As someone rather crudely put it to me, "banks have a tendency to sail close to the wind, but they’re remarkably law-abiding when their banking licence is under threat".
I suspect, even for bankers, it had become impossible to continue their relationship in good faith, but the political climate made it very risky from a business point of view to act in accordance with duties.
As well as Fica, the banks also have a duty to report knowledge of corrupt activities under the Prevention and Combating of Corrupt Activities Act. According to the act, any person who holds a position of authority and knows or ought reasonably to have known or suspected that any other person has committed an act of corruption involving an amount of R100,000 or more must report such knowledge or suspicion or cause such knowledge or suspicion to be reported to any police official.
This duty to report pertains to to financial institutions, "the executive manager of any bank or other financial institution" is clearly listed in the act, among others. But, it is not limited to this category; directors-general of national or provincial departments, municipal managers, and any public officer in the senior management service of a public body.
I can only assume that this also includes Cabinet members, which makes the expected report-back to Cabinet next week by the ministers delegated to approach the banks even more interesting.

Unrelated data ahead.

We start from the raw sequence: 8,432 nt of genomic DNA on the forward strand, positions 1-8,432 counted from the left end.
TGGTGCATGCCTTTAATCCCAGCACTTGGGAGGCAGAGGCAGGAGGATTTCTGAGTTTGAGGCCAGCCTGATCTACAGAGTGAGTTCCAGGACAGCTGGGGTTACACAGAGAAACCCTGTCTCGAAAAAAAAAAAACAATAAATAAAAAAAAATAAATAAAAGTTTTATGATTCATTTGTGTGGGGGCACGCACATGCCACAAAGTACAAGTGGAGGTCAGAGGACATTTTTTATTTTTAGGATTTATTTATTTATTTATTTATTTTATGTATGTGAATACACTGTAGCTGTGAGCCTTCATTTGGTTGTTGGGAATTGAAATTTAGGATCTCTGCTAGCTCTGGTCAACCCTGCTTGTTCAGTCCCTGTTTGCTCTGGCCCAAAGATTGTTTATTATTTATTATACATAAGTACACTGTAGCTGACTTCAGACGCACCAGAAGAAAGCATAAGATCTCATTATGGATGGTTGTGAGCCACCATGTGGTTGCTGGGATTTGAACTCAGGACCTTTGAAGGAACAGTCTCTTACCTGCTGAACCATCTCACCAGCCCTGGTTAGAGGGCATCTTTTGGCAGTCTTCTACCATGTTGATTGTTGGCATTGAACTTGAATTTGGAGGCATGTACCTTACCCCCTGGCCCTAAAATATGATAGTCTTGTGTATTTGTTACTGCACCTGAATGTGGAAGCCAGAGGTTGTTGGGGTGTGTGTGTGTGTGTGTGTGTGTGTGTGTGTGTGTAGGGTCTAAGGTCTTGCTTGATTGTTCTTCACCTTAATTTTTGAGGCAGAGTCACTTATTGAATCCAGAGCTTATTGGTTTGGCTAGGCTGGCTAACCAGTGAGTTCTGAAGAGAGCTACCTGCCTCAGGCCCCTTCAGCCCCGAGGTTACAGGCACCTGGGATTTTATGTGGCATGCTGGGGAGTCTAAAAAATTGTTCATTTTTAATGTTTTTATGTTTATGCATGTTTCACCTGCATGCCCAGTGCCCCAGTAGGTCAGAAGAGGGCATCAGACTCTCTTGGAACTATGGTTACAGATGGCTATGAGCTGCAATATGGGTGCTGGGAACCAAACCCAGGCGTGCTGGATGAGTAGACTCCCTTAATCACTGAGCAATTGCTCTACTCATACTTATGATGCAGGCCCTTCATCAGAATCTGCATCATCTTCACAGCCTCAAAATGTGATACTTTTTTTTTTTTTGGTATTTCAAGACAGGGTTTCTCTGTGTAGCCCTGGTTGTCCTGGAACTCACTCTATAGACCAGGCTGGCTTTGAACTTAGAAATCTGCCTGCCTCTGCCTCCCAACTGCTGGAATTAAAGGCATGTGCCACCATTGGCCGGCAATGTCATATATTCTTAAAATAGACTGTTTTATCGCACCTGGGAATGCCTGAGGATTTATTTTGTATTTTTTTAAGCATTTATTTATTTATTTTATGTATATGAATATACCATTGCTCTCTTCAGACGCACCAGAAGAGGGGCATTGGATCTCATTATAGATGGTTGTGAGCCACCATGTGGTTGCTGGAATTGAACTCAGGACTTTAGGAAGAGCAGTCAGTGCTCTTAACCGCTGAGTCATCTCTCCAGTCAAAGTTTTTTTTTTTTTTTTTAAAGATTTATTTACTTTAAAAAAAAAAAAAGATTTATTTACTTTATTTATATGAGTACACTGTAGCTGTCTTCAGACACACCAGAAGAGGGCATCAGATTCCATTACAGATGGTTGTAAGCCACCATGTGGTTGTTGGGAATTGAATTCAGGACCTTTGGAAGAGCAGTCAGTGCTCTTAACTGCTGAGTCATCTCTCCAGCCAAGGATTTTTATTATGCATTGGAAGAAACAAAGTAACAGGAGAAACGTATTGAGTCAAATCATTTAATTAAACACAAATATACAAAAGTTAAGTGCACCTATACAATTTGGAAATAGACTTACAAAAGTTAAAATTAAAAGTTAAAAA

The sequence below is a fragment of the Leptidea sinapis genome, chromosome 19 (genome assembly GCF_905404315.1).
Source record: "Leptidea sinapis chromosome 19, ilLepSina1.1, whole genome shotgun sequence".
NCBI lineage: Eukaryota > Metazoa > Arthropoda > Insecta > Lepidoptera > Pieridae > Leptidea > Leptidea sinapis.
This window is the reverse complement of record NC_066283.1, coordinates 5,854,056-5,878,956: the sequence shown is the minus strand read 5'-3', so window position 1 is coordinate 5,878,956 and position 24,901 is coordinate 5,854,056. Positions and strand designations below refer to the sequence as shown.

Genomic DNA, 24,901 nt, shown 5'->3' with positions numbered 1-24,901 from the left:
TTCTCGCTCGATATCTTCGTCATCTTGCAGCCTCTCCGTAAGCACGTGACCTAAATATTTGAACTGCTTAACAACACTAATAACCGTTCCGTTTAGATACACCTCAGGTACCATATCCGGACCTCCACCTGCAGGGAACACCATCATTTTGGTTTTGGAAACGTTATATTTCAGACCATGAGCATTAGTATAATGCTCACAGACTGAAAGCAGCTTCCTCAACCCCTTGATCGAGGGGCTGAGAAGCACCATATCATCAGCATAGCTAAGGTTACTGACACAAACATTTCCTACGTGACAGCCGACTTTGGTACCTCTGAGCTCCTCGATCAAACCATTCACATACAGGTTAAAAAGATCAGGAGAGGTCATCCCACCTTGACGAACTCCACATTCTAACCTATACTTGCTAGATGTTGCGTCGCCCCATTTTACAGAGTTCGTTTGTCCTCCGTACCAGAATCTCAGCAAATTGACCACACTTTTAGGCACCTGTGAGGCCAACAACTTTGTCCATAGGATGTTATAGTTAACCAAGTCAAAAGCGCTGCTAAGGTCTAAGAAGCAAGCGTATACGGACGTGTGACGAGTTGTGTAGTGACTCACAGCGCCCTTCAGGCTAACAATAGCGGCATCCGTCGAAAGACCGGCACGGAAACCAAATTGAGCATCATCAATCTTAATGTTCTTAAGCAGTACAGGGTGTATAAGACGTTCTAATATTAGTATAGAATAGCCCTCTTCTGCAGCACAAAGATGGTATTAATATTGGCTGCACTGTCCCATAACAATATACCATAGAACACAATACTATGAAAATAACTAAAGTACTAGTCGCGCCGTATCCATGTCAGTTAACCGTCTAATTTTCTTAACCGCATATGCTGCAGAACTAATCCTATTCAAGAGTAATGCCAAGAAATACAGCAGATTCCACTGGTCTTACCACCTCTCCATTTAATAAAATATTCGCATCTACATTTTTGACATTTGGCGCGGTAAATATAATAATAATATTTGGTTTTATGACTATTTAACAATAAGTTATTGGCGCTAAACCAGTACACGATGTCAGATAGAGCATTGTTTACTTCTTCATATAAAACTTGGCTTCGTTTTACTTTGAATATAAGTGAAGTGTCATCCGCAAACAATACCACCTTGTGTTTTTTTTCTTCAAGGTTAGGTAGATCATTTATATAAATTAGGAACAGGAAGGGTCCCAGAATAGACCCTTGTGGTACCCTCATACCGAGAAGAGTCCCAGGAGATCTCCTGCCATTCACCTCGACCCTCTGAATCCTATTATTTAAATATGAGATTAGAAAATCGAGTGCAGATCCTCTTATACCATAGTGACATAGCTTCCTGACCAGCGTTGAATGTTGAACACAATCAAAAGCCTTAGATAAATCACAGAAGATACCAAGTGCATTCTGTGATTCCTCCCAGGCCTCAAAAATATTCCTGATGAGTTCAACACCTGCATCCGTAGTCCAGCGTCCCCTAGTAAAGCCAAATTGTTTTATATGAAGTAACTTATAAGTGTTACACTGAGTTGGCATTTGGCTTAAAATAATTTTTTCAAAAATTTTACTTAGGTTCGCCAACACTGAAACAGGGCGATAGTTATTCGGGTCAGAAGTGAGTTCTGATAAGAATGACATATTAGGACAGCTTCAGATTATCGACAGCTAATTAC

I am neither a lawyer nor a banker (perhaps that’s a good thing), but I would hazard a guess that the banks were stuck between a rock and a hard place.
Over time, they became increasingly uncomfortable with the sort of transactions they saw in the Guptas’ account, and that as the extent of the Guptas’ involvement in a questionable relationship with Zuma and his family members became apparent, it was no longer possible to turn a blind eye to what was going on.
At the same time, if there is one thing the banks will do their utmost to avoid, it is antagonising the government. Given the depth to which Zumas’ — and by extension the Guptas’ — tendrils had infiltrated the government and their moves to control the Treasury, the banks couldn’t afford to make an enemy of Zuma by reporting the suspicious activity to the Financial Intelligence Centre and closing the bank accounts.
It is absolutely true that SA has some of the most stringent banking regulations in the world, but they are only as good as those who enforce them. You don’t need to be a genius to join the dots between Barclays Africa’s decision in December to cut ties with the Guptas and the reappointment of Gordhan as finance minister.
With Gordhan back in the driving seat, and the tide turning against Zuma and the Guptas, the banks had their chance to report the suspicious transactions and close the accounts.
The question now is what will happen with information that the banks might have passed on to the Financial Intelligence Centre, the Hawks, or the National Prosecuting Authority.
OPINION: Why banks ditched the Guptas OPINION: Why banks ditched the Guptas Reviewed by Sphamandla Ntshokotsha on 5/25/2016 09:03:00 am Rating: 5